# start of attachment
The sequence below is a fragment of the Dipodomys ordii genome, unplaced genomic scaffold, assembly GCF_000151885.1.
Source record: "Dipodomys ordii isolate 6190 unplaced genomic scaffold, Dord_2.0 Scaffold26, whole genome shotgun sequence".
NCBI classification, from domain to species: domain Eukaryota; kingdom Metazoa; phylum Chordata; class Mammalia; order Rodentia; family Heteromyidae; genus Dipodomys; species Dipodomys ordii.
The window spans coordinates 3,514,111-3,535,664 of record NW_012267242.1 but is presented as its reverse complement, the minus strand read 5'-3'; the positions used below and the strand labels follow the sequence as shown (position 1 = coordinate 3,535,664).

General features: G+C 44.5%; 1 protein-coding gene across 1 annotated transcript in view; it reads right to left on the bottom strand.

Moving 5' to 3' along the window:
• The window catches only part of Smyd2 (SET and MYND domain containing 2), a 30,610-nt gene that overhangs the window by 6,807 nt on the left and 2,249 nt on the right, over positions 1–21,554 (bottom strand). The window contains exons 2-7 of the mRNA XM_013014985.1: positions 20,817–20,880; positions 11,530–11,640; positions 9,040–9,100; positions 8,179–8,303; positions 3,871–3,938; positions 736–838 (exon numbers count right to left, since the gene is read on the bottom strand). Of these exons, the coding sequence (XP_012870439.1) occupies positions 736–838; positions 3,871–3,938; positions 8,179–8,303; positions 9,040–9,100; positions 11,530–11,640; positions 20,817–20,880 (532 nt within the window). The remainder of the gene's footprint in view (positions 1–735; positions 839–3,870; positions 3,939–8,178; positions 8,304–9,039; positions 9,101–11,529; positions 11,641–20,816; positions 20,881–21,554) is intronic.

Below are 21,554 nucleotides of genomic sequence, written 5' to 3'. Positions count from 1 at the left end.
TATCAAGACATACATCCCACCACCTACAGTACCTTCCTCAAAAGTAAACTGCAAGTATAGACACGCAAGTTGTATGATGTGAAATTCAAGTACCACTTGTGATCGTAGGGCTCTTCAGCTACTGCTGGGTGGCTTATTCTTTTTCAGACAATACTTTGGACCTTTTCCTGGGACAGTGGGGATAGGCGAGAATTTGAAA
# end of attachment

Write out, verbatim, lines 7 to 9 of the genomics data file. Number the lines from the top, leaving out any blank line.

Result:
• The window catches only part of Smyd2 (SET and MYND domain containing 2), a 30,610-nt gene that overhangs the window by 6,807 nt on the left and 2,249 nt on the right, over positions 1–21,554 (bottom strand). The window contains exons 2-7 of the mRNA XM_013014985.1: positions 20,817–20,880; positions 11,530–11,640; positions 9,040–9,100; positions 8,179–8,303; positions 3,871–3,938; positions 736–838 (exon numbers count right to left, since the gene is read on the bottom strand). Of these exons, the coding sequence (XP_012870439.1) occupies positions 736–838; positions 3,871–3,938; positions 8,179–8,303; positions 9,040–9,100; positions 11,530–11,640; positions 20,817–20,880 (532 nt within the window). The remainder of the gene's footprint in view (positions 1–735; positions 839–3,870; positions 3,939–8,178; positions 8,304–9,039; positions 9,101–11,529; positions 11,641–20,816; positions 20,881–21,554) is intronic.

Below are 21,554 nucleotides of genomic sequence, written 5' to 3'. Positions count from 1 at the left end.
TATCAAGACATACATCCCACCACCTACAGTACCTTCCTCAAAAGTAAACTGCAAGTATAGACACGCAAGTTGTATGATGTGAAATTCAAGTACCACTTGTGATCGTAGGGCTCTTCAGCTACTGCTGGGTGGCTTATTCTTTTTCAGACAATACTTTGGACCTTTTCCTGGGACAGTGGGGATAGGCGAGAATTTGAAA